Best wired gaming mice

Logitech G502 X

The Logitech G502 X, successor to its very popular G502 Hero, is a remarkable all-around wired gaming mouse that’s comfortable to use during long sessions. Logitech also makes a wireless model, which is more expensive, but the G502 X feels almost as comfortable to use and has a slightly lower click-latency.

One of my favourite features, aside from the ergonomic build for the right hand is the scrollwheel. The scroll wheel has two settings: a default mode for precise control (when you want to switch weapons carefully) and a fast-spinning speed setting.

Through the Logitech G Hub software, you can customize the five extra inputs on the mouse’s left side (25 overall, including tilting the wheel left and right). The amount of inputs available makes this a good choice for many game genres.


Razer Naga X

With 16 programmable buttons (including a 12-button array on its side), the Razer Naga X combines everything you’d expect from an MOBA/MMO dedicated mouse with the high-end features included with many of Razer’s other mice. It features a sensor with a variable polling frequency from 125 Hz up to 1,000 Hz. Its optical switches are faster and stronger than those of mechanical mice.

A major boon for the Naga X is that it comes in a left-handed model, which means that ergonomic tilt doesn’t limit this mouse solely to right-handed gamers.


SteelSeries Prime

The SteelSeries Prime is a mouse with few buttons and a simple design, but don’t underestimate it. The ambidextrous design and excellent performance makes it an exceptional value. Like pricier mice, it features optical switches, which ensure fast input recognition on your PC, plus longevity that mechanical switches can’t match. It offers an 18,000 DPI sensor, and on its bottom there’s a screen where you can toggle both the DPI and its polling rate.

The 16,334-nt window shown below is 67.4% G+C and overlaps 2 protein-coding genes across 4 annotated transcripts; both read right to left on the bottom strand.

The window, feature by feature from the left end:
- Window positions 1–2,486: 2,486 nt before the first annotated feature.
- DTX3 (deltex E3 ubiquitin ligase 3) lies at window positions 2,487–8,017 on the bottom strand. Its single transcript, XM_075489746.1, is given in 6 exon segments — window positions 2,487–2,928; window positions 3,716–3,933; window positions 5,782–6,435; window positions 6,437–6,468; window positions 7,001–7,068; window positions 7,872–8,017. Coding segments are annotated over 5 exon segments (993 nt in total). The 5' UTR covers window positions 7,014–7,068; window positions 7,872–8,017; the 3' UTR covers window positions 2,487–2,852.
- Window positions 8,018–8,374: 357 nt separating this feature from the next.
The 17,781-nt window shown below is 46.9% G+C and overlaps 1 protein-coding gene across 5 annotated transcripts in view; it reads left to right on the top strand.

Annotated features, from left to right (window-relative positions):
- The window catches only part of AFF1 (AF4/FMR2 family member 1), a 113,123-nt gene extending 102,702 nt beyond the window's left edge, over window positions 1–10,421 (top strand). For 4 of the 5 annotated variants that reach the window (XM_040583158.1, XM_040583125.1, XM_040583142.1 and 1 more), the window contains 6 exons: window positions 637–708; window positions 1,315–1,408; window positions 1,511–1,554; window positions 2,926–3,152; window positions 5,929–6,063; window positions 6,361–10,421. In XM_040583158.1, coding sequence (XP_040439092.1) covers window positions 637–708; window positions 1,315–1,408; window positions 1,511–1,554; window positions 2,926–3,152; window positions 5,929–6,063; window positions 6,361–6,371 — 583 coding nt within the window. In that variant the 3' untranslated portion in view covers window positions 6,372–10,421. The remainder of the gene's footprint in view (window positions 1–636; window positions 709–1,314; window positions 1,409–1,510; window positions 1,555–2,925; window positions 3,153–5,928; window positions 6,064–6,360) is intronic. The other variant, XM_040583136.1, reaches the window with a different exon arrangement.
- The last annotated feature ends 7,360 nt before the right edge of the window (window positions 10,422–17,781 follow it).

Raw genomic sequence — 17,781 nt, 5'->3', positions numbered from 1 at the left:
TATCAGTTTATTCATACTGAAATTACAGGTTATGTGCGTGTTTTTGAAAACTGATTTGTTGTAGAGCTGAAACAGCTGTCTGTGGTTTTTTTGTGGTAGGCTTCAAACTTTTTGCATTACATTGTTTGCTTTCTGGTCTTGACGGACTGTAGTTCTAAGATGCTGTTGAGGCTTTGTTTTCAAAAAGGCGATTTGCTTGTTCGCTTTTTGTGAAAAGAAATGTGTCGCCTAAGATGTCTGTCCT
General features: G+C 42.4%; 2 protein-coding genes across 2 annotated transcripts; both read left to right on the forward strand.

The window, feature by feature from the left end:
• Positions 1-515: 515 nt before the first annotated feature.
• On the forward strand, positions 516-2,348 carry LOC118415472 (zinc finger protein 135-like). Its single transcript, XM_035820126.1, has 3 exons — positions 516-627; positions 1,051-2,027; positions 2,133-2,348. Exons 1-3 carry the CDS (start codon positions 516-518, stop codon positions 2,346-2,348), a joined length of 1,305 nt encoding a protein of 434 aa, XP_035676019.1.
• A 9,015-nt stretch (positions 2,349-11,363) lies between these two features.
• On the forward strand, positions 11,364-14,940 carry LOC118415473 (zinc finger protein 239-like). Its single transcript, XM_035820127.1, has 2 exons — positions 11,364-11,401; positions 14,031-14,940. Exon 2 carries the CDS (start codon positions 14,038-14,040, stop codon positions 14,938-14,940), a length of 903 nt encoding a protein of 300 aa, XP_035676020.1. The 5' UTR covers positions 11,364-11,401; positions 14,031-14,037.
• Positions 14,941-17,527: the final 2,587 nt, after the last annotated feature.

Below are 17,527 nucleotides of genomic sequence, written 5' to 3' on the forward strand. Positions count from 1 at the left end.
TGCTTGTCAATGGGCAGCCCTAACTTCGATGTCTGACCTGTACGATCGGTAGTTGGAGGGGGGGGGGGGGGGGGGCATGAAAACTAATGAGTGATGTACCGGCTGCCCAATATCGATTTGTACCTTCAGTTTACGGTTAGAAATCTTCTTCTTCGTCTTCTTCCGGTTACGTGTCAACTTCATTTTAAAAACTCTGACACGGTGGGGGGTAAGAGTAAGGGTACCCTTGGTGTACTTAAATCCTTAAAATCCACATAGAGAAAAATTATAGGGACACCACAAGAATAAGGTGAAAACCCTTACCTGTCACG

A nice feature is the USB-C connector, which can be easily detached. This allows you to tie up the cable or change it.


Razer Basilisk V3

It is obvious that ergonomics, gaming mice and button grids are relative concepts when they’re glued to the mouse. Don’t be surprised, then, that an ergonomic MOBA/MMO mouse is lacking in button layout. The Basilisk V3 is a mouse that does an impressive amount. It has 11 buttons and gives users 24 inputs.

This is all combined in a sleek, ergonomic design with a 26,000 DPI sensor and low-click latency. This means the Basilisk V3 boasts the excellent performance you’d expect from Razer The following are some examples of how to get started: The level of customisation that even the most dedicated MOBA/MMO fans desire. It’s wired, though the Pro version offers a wireless alternative.